The Wash
Rally about reproductive rights

Democrats warn: Primary highlights tie between democracy and reproductive rights

Concerns arise among the left that democracy is on the ballot.

MANCHESTER, N.H.– On the anniversaries of Roe v. Wade and Citizens United v. FEC, advocates and members of the New Hampshire Congressional and state legislative delegation gathered to spread their message of worry for the future.

“Our freedoms are at the core of what’s at stake in 2024,” said Tiffany Muller, president of the nonprofit End Citizens United. “Our freedom over our own body, our freedom over voting, our freedom over what books we read, who we marry, who we love, and the fundamental foundations of our democracy.”

The Supreme Court’s Citizens United case of 2010 created an equivalence between money and free speech that had never previously existed, essentially putting a “for sale sign” on democracy in the U.S., she said.

Muller tied the decision to limit regulations on campaign contributions from corporations and the funding of restrictions on reproductive freedoms, such as the Dobbs decisions that overturned Roe v. Wade, the 2022 case protecting the right to an abortion. 

“In no issue is it more apparent what money has done than in undermining Roe and our fundamental right to an abortion,” Muller said.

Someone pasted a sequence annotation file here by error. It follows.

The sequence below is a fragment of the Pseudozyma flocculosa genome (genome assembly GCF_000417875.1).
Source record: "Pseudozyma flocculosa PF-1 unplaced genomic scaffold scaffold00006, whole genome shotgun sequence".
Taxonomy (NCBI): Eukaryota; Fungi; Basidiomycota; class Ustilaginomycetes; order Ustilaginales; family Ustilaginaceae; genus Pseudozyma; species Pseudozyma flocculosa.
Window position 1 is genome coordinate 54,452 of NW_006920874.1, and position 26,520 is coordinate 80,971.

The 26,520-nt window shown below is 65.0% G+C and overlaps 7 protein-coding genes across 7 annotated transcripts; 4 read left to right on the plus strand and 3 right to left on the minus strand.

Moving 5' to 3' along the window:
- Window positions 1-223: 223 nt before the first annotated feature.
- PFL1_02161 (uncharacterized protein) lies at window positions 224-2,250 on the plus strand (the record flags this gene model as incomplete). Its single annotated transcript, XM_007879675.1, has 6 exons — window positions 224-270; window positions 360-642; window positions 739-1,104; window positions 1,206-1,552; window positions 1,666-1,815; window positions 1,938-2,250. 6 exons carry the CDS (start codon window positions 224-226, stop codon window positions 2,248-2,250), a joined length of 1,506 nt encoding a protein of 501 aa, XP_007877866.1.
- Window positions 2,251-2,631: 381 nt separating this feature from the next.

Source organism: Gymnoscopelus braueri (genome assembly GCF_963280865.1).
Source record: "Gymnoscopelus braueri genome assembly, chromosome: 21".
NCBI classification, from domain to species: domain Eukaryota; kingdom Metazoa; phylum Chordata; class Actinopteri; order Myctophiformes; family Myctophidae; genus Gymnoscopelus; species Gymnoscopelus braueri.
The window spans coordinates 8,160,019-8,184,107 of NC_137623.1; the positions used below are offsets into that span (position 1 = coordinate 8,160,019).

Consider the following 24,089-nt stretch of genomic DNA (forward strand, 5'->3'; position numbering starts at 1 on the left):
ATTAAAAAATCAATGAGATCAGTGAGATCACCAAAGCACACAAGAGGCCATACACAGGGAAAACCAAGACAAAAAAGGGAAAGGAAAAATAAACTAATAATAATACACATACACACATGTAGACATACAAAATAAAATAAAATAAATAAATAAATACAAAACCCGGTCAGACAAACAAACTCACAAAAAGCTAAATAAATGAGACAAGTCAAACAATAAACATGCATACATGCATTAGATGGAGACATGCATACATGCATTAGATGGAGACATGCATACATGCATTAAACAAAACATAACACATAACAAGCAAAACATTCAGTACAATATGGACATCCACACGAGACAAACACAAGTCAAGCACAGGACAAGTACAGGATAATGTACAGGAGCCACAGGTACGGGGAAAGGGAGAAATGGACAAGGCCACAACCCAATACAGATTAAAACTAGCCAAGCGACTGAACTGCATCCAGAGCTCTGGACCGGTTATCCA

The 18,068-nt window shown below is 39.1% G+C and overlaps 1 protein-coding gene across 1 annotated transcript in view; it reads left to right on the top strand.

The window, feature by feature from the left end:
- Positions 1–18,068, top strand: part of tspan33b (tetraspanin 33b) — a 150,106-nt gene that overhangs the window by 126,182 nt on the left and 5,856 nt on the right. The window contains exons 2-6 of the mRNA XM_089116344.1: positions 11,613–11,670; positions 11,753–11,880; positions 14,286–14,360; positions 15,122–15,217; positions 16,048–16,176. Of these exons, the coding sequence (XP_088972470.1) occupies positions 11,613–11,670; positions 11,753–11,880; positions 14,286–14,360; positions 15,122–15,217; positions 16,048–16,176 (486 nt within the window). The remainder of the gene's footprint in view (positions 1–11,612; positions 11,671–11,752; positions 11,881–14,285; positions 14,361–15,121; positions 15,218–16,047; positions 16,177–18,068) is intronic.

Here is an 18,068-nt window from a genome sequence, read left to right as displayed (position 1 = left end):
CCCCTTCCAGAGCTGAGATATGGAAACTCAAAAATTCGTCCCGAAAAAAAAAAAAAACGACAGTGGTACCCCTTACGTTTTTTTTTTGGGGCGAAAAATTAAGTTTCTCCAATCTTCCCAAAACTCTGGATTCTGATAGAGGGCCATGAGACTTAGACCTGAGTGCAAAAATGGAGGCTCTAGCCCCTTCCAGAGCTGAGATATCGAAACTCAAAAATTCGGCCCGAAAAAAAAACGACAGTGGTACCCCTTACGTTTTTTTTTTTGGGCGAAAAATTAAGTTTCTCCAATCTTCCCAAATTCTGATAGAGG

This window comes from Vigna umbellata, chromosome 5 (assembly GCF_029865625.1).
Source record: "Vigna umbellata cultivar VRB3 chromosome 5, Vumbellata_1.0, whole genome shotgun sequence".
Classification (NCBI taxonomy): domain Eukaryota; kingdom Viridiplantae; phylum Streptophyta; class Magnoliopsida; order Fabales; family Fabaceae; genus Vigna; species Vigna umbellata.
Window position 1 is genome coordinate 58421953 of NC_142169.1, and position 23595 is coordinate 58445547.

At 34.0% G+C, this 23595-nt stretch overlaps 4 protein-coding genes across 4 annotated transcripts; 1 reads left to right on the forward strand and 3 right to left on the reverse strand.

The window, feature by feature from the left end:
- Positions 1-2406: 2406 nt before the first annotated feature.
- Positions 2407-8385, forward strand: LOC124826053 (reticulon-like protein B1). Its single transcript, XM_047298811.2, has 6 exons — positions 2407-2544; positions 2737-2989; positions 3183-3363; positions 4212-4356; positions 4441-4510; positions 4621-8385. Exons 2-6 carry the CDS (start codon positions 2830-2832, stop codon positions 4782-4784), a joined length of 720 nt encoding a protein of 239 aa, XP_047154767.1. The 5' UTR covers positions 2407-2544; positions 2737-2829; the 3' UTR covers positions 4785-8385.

The group of activists and politicians urged that writing in President Joe Biden for the nominee on the Democratic primary ballot Tuesday was the best way to try to restore democracy.

When U.S. Sen. Jeanne Shaheen, D-N.H., thought about what’s at stake on the primary ballot, she said she knew it wasn’t simply reproductive freedom. 

“It’s the very strength of democracy that’s on the ballot tomorrow,” Shaheen said.

Mini Timmaraju, president of Reproductive Freedom for All, said opposing or refusing to endorse candidates who don’t support voting rights is important to the cause. Voting rights are critical to the organization’s mission, the future, and the freedom of reproductive rights in the country, she said.

While some voters agree that democracy and reproductive freedoms are connected, not all said that writing in Biden on the ballot is the only way to save both. Savana Melanson, a voter from Londonderry, N.H., said that at the end of the day, any Democratic candidate on the ballot has reproductive rights as a top priority.

Photo of a voter concerned about reproductive rights
Savana Melanson of Londonderry left the polls with reproductive rights top of mind. (Katherine Hapgood/The Wash)

However, a female democratic candidate would be a better choice, which is one of the reasons she voted for an alternative Democratic candidate, Marianne Williamson, on Tuesday.

“I also think that’s a big reason why we need a woman in office,” Melanson said, “Someone who could have been or could be affected by this and maybe has a little bit of a better understanding of it.”

The restriction of reproductive rights represents a time before women were full U.S. citizens — before they could vote, open their own credit cards or own their own homes — a step back in progress and a feeling that democracy is threatened, she said.


Katherine Hapgood

I am a fellow at the Center for Public Integrity and a graduate student at American University studying investigative journalism and public affairs. This semester, I am covering the neighborhoods of Foggy Bottom and the West End. I primarily cover government access, accountability, and report on equity.

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